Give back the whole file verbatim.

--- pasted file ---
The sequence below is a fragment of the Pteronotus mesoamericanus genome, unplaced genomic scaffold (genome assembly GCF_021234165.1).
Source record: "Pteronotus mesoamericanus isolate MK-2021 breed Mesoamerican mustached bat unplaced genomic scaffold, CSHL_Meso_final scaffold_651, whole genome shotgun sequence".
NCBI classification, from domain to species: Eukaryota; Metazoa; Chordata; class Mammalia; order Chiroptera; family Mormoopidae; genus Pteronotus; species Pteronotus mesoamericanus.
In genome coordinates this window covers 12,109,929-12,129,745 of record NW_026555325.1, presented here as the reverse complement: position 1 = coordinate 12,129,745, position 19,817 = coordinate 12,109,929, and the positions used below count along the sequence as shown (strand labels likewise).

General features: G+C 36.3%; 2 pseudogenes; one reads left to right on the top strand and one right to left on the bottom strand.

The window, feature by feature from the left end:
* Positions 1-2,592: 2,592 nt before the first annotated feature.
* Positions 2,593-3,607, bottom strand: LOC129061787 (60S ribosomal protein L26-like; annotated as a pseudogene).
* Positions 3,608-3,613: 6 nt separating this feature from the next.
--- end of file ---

The sequence below is a fragment of the Pteronotus mesoamericanus genome, unplaced genomic scaffold (genome assembly GCF_021234165.1).
Source record: "Pteronotus mesoamericanus isolate MK-2021 breed Mesoamerican mustached bat unplaced genomic scaffold, CSHL_Meso_final scaffold_651, whole genome shotgun sequence".
NCBI classification, from domain to species: Eukaryota; Metazoa; Chordata; class Mammalia; order Chiroptera; family Mormoopidae; genus Pteronotus; species Pteronotus mesoamericanus.
In genome coordinates this window covers 12,109,929-12,129,745 of record NW_026555325.1, presented here as the reverse complement: position 1 = coordinate 12,129,745, position 19,817 = coordinate 12,109,929, and the positions used below count along the sequence as shown (strand labels likewise).

General features: G+C 36.3%; 2 pseudogenes; one reads left to right on the top strand and one right to left on the bottom strand.

The window, feature by feature from the left end:
* Positions 1-2,592: 2,592 nt before the first annotated feature.
* Positions 2,593-3,607, bottom strand: LOC129061787 (60S ribosomal protein L26-like; annotated as a pseudogene).
* Positions 3,608-3,613: 6 nt separating this feature from the next.